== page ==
On my visits, I would bring my little blow-up tub and try to fit his size 14 foot in it so I could give him a pedicure while Diane cut his hair. By the way, he didn’t like to wear shoes, even when he went outside in the locked courtyard, so just imagine what his feet looked like. I think I had to change the water a few times, but it’s ok, anything for my big brother. It was during those times that I’d notice some of his old personality showing up when he would put his foot in my face and smirk, something he rarely did anymore. By this time, Kenny didn’t talk much, never smiled, only wanted to eat candy, nothing nutritious, and watch Sponge Bob on TV. One of the saddest moments was when I realized looking at his eyes that the light had gone out, there was no more sparkle. It was just a blank stare. He was just a shell. The Kenny that I knew all my life was gone and it was so hard to believe. On June 25, 2008, my brother passed away at 44 years old and on October 13, 2008, my dad passed away at 72 years old.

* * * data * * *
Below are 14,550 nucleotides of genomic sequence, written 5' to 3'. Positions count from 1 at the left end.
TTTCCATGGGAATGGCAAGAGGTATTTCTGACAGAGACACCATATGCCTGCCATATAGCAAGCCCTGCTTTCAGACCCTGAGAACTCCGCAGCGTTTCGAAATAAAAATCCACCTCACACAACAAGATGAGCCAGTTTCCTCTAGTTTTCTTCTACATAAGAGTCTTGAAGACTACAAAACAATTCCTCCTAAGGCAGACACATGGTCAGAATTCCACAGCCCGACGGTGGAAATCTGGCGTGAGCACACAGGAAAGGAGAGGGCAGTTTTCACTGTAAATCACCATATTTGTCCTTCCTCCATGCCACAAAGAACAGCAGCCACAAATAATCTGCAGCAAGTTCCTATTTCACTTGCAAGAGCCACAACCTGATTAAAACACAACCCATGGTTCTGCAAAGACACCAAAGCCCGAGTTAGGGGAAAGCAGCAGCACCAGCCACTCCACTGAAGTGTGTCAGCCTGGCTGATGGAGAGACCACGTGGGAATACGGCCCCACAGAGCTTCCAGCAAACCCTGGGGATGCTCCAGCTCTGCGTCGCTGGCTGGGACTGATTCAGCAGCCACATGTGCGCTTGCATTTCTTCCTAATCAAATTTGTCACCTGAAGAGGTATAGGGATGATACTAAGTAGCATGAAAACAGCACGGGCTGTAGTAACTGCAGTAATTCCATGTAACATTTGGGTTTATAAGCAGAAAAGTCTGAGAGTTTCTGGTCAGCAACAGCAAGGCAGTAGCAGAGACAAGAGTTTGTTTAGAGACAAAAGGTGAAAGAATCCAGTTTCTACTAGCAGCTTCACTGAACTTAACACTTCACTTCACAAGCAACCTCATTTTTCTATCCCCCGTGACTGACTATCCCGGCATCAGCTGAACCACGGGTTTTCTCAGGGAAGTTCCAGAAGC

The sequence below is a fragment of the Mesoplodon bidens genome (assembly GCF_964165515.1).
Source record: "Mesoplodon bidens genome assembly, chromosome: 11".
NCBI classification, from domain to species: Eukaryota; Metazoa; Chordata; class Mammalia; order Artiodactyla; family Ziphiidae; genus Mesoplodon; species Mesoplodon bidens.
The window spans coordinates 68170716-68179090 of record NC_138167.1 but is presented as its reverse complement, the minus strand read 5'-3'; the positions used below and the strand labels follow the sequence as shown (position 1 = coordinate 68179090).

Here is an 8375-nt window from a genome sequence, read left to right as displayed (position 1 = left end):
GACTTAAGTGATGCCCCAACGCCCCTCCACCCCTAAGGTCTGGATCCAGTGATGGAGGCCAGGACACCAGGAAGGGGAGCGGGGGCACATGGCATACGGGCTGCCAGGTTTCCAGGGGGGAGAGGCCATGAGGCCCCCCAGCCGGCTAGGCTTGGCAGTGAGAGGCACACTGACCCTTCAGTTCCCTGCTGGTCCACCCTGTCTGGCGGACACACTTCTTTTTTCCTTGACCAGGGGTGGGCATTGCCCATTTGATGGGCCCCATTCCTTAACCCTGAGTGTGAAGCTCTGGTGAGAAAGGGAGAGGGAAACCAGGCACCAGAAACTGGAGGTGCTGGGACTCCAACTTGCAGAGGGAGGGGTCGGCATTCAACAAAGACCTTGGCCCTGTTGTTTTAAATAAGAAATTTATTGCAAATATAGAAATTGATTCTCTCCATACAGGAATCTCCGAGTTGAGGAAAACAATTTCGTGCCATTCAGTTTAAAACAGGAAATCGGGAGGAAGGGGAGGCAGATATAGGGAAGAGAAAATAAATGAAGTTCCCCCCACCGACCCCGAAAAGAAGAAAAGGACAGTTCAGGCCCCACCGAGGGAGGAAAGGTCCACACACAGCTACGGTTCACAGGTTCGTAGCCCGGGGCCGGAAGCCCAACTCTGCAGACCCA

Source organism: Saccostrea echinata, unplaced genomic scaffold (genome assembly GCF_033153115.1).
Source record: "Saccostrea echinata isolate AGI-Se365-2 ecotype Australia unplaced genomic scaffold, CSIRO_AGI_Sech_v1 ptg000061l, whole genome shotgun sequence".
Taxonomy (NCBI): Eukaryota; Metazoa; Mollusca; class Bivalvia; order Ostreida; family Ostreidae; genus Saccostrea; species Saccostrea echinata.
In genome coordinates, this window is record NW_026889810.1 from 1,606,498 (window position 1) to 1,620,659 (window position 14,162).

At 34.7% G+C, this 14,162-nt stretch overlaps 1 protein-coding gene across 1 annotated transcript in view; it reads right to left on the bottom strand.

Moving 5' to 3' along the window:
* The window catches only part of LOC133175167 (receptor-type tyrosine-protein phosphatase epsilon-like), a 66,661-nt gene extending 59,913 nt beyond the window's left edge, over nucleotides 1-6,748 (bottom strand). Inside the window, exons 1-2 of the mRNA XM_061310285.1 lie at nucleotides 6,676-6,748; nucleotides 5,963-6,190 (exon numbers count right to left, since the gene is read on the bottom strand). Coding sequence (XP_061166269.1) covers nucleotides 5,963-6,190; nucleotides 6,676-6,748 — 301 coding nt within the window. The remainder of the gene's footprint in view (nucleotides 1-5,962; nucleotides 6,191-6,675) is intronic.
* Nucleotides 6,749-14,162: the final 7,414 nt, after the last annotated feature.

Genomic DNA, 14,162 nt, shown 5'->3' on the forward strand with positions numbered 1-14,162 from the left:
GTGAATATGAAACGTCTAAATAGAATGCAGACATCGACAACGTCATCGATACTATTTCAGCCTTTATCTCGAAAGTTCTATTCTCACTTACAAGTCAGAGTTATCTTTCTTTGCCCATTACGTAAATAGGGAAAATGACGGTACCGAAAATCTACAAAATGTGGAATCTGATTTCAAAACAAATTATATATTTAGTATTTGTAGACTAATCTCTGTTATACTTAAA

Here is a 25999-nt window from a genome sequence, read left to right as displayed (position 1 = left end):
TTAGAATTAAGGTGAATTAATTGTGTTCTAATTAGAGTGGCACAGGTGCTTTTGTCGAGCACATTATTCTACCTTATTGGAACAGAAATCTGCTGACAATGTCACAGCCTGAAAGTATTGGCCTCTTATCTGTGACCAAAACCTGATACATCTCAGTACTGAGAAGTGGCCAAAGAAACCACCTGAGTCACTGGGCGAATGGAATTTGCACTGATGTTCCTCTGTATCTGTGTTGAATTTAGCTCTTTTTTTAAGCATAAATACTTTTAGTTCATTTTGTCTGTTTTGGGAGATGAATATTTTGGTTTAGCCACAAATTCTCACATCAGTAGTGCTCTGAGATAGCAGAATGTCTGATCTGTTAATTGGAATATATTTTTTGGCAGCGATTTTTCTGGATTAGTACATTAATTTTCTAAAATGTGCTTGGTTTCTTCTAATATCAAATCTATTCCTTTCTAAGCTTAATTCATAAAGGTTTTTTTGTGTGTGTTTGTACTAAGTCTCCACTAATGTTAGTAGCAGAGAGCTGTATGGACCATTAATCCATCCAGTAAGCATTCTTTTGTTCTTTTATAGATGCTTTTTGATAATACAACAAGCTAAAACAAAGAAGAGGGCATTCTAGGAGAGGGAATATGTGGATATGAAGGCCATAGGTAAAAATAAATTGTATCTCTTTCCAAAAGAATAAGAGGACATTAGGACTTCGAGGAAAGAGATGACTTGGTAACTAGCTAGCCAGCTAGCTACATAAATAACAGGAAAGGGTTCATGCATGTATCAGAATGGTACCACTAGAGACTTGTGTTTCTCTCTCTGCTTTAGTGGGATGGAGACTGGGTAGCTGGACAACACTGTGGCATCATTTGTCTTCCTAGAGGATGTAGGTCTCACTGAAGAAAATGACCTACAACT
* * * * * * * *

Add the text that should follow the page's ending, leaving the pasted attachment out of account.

We were told that Kenny died from complications of having ALS, but I always had a gut feeling that it was something more. It was such a mystery. As a family, we decided to donate my dad's and Kenny’s organs for ALS research. Approximately four years later, I was flipping through the channels one weekend morning and came across Chris Nowinski, the co-founder and CEO of the Concussion Legacy Foundation, on ESPN discussing a disease that I’ve never heard of before called CTE. I swear I was channeling my brother because I pretty much never watched ESPN, nor would I stop at that channel for any reason. As Chris was talking about CTE symptoms and causes, my mouth dropped to the floor and I just kept saying loudly, “That’s it! He’s describing Kenny." Immediately, I called Diane and told her to put on ESPN and after watching, she agreed that he was describing my brother’s symptoms. Fortunately, I was able to contact Chris Nowinski, who put me in touch with Dr. Ann McKee, the director of the VA-BU-CLF Brain Bank, and Lisa McHale, Director of Legacy Family Relations at the Concussion Legacy Foundation.